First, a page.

A short wait and then it was onto the coaster for that first night ride. What can I say to sum up Eurostar, a very intense coaster and great fun. From the lift hill there is a swooping drop to the right into the loop and then a turn into the inline twist over the entrance area in full view of the waiting and watching public, then it’s into another turn before dropping down into the double corkscrew element and onto the helix before returning to the station. Fantastic, very intense, a brilliant ride and it is transportable! Just how a ride of this size can be built in a week amazes me.
From here it was on to experience the remainder of the fair. Highlights included the fantastic enclosed Magic Mountain coaster with spinning cars, terrific fun and a laugh a minute, the new Huss Shot ‘n Drop Space Shot-type ride, the double Wilde Maus, well the list goes on and on. With typical German efficiency the fair unfortunately closed on time, so it was back to the hotel for a rest before returning to the fair on the Saturday for a more leisurely visit.
Arriving at 10.30 we were met by Angela Bruch, daughter of Oscar, and given free access to Eurostar including being allowed to climb the lift hill. The size of the coaster is amazing and the appearance of the ride takes on a completely different perspective when viewed from within it. An hour exploring and photographing the ride passed quickly and then it was time for a short walk around the fair before lunch. The generosity of the Fairground owners was wonderful and thanks to some swift talking by the German members in the party free ride tickets kept appearing, culminating in an impromptu free ERS on the double Wilde Maus before lunch.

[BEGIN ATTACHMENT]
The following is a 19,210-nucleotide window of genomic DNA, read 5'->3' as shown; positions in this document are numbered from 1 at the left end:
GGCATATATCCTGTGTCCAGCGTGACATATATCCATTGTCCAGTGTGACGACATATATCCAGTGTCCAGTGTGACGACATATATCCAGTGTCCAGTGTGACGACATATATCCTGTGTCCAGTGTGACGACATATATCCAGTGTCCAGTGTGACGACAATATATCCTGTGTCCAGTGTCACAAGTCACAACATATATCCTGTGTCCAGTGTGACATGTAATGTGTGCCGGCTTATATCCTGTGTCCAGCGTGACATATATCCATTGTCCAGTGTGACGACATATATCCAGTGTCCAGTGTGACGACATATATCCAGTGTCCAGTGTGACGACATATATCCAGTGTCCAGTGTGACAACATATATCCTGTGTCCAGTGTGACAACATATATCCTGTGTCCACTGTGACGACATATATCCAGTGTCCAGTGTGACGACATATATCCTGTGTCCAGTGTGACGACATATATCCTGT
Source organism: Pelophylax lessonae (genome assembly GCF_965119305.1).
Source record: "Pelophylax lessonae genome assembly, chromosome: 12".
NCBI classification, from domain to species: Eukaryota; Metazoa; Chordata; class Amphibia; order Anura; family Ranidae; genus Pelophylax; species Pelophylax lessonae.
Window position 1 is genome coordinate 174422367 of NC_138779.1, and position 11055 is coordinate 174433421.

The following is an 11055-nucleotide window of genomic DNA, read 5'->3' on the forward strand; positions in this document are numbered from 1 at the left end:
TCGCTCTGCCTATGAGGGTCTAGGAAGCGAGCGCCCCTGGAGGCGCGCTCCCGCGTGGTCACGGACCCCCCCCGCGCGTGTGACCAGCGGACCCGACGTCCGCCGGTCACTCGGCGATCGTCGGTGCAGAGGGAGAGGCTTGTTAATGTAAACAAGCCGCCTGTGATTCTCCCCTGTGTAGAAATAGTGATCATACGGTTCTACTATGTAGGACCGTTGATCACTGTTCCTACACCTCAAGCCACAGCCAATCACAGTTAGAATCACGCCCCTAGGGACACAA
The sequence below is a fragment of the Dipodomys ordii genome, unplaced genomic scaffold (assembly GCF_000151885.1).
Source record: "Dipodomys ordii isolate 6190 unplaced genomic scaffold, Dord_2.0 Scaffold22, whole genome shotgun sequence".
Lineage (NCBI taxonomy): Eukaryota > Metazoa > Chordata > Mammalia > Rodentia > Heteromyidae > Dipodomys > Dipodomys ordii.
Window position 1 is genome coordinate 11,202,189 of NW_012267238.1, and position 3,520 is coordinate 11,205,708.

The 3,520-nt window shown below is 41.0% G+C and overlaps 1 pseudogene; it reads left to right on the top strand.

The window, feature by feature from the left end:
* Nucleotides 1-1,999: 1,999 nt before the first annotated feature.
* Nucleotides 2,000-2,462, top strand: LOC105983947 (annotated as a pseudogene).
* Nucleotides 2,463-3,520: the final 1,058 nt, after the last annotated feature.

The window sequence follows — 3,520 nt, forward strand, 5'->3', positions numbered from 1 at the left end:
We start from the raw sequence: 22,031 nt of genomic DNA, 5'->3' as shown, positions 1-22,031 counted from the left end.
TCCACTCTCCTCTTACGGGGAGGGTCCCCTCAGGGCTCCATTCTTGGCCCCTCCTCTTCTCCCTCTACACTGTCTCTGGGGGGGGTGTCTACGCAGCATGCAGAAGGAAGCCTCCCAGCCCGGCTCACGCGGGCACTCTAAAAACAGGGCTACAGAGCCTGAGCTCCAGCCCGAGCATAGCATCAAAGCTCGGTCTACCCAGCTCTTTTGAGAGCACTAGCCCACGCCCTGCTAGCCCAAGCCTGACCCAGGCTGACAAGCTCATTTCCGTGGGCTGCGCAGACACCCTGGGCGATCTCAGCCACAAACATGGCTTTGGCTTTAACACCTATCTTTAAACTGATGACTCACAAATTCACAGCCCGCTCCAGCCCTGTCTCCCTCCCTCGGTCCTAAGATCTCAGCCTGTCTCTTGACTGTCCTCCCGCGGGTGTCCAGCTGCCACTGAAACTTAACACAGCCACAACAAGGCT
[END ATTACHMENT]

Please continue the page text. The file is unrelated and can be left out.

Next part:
A wonderful lunch was provided for us by Angela Bruch before we were given an hour ERS on Eurostar. By this time the fair was now open to the public but the Club were basically given a train for an hour, giving members as many rides as they wanted, and if that wasn’t enough, rides were then free on Eurostar for the rest of the day. Due to the wide selection of rides on offer at Bremen everybody then headed off in different directions to sample the delights of the rides and the Beer Halls. Words cannot describe the quality of the rides, the general cleanliness of the fair suffice to say that most British parks let alone fairs cannot hold a candle to Bremen.
After more rides on Magic Mountain, Eurostar, Shot ‘n Drop, the Big Wheel, Wildwasser 3, an incredible travelling log flume and countless more, it was time to reluctantly say goodbye to Bremen and to head off to the Netherlands. The majority of the party took the opportunity of a tour into Amsterdam that evening and the running commentary provided by James Lawrence proved most interesting. James obviously has a very deep interest and understanding of Dutch architecture and railways and he provided a most interesting and informative guide to the city. A walking tour took in most of the bright lights, mostly red ones, before a quick bite to eat and trip back to the hotel. Overall a great day with one or two people enjoying the odd ride more than most, on the trams of course!